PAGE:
Background: Prior studies demonstrated that, compared to no fingertip touch (NT), a reduction in body sway resulting from the effects of light fingertip touch (LT) facilitates the performance of visual search, buttressing the concept of functional integration. However, previous findings may be confounded by different arm postures required between the NT and LT conditions. Furthermore, in older adults, how LT influences the interactions between body sway and visual search has not been established. Research questions: (1) Are LT effects valid after excluding the influences of different upper limb configurations? (2) Is functional integration is feasible for older adults? Methods: Twenty-two young (age = 21.3 ± 2.0) and 22 older adults (age = 71.8 ± 4.1) were recruited. Participants performed visual inspection and visual searches under NT and LT conditions. Results: The older group significantly reduced AP sway (p < 0.05) in LT compared to NT conditions, of which the LT effects on postural adaptation were more remarkable in older than young adults (p < 0.05). In addition, the older group significantly improved search accuracy (p < 0.05) from the LT to the NT condition, and these effects were equivalent between groups. Significance: After controlling for postural configurations, the results demonstrate that light fingertip touch reduces body sway and concurrently enhances visual search performance in older adults. These findings confirmed the effects of LT on postural adaptation as well as supported functional integration in older adults.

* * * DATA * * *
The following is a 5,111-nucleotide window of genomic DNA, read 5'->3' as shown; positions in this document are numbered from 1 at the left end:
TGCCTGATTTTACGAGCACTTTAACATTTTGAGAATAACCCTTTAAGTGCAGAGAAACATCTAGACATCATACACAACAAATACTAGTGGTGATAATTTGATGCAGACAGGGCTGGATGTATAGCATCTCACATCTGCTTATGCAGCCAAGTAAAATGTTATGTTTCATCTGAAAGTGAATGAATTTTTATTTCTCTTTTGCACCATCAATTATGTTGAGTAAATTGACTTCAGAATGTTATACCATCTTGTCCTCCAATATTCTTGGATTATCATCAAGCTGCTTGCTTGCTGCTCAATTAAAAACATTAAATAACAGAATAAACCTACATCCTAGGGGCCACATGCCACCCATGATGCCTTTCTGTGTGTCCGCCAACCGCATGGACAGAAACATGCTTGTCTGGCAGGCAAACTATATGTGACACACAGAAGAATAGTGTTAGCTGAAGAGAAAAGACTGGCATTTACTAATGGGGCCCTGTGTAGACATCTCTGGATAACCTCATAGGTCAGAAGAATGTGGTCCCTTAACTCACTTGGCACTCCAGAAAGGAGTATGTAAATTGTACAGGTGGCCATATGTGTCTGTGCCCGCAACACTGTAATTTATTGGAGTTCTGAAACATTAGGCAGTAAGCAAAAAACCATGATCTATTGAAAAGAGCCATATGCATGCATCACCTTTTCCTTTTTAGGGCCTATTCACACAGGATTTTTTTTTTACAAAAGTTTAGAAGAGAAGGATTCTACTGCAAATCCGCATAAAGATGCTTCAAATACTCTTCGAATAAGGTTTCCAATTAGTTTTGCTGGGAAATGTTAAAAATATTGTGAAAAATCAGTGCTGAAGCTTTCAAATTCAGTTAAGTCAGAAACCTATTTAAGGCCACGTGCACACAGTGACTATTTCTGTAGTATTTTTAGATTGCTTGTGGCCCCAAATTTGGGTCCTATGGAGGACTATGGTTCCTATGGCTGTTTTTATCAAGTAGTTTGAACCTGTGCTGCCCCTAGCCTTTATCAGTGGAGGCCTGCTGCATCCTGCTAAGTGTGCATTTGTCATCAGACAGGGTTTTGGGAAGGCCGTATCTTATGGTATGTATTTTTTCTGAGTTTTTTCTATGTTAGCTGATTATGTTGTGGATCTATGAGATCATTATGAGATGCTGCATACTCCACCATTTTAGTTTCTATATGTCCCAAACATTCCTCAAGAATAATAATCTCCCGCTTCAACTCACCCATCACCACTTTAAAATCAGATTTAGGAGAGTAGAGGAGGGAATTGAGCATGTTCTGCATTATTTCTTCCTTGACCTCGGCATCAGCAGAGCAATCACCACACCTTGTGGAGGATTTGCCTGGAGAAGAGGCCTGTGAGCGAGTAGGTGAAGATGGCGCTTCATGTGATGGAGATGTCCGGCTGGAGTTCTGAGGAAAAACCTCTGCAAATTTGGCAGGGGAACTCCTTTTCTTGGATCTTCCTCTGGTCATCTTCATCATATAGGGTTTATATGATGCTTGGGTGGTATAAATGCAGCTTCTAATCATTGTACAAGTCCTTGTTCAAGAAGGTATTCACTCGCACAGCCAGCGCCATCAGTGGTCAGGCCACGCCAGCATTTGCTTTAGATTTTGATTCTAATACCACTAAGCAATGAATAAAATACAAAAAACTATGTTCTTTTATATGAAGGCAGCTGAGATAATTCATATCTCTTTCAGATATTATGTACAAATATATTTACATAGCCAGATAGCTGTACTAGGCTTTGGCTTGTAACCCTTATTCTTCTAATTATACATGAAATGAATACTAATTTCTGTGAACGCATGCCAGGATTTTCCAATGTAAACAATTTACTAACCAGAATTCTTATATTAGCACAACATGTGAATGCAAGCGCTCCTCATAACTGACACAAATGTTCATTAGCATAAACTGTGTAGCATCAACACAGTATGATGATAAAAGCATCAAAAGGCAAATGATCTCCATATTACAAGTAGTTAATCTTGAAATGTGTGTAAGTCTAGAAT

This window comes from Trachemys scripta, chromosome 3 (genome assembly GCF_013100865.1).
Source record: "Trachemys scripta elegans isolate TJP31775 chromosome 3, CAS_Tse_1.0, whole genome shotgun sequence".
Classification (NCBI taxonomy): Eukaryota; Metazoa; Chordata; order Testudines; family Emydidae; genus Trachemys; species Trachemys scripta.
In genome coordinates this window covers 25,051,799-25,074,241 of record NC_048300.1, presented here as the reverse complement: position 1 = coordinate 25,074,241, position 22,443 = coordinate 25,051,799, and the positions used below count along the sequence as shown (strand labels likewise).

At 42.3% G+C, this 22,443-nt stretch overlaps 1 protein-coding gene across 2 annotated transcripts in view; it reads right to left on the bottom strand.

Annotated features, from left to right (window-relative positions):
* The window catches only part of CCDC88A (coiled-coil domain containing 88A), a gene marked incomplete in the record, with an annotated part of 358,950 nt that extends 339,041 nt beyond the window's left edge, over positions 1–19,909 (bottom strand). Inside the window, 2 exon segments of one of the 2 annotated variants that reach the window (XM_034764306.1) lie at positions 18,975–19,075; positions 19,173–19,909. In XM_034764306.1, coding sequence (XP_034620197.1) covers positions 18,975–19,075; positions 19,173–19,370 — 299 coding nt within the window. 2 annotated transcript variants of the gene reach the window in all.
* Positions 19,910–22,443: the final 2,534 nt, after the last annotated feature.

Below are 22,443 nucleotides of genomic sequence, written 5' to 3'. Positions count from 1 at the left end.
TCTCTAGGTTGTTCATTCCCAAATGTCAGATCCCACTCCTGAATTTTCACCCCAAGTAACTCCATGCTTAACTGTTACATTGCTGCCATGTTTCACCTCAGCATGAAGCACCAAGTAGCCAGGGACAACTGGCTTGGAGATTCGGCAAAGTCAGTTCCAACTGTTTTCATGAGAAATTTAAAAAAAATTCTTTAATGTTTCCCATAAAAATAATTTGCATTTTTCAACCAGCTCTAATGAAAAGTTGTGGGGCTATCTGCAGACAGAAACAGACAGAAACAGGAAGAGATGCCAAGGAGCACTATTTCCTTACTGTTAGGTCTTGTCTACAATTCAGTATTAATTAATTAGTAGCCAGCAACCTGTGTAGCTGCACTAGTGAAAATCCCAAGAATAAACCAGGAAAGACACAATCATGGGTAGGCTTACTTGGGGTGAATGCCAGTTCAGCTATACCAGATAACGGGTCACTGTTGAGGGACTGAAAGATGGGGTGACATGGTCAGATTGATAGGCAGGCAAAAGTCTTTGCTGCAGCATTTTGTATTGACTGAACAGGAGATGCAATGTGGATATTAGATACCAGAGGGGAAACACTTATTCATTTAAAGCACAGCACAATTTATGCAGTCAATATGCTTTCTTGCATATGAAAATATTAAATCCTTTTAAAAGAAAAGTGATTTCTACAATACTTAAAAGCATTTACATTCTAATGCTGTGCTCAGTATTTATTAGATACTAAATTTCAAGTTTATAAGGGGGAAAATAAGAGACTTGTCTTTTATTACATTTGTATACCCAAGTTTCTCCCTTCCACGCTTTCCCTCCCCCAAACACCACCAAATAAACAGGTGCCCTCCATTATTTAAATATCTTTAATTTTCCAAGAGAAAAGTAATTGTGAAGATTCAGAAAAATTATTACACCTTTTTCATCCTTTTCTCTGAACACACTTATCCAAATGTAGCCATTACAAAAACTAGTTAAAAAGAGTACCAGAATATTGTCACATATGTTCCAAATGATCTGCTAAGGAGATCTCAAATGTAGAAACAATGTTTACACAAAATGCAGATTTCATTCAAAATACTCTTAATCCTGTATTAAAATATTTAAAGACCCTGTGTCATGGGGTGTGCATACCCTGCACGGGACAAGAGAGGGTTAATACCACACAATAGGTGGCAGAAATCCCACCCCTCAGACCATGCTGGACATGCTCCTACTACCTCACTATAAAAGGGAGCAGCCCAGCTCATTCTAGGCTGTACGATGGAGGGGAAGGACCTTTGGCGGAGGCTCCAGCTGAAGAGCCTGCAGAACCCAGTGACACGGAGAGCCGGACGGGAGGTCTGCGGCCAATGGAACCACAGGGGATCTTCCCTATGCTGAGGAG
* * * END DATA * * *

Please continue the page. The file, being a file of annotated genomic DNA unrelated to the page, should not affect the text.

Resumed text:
All Science Journal Classification (ASJC) codes
- Orthopedics and Sports Medicine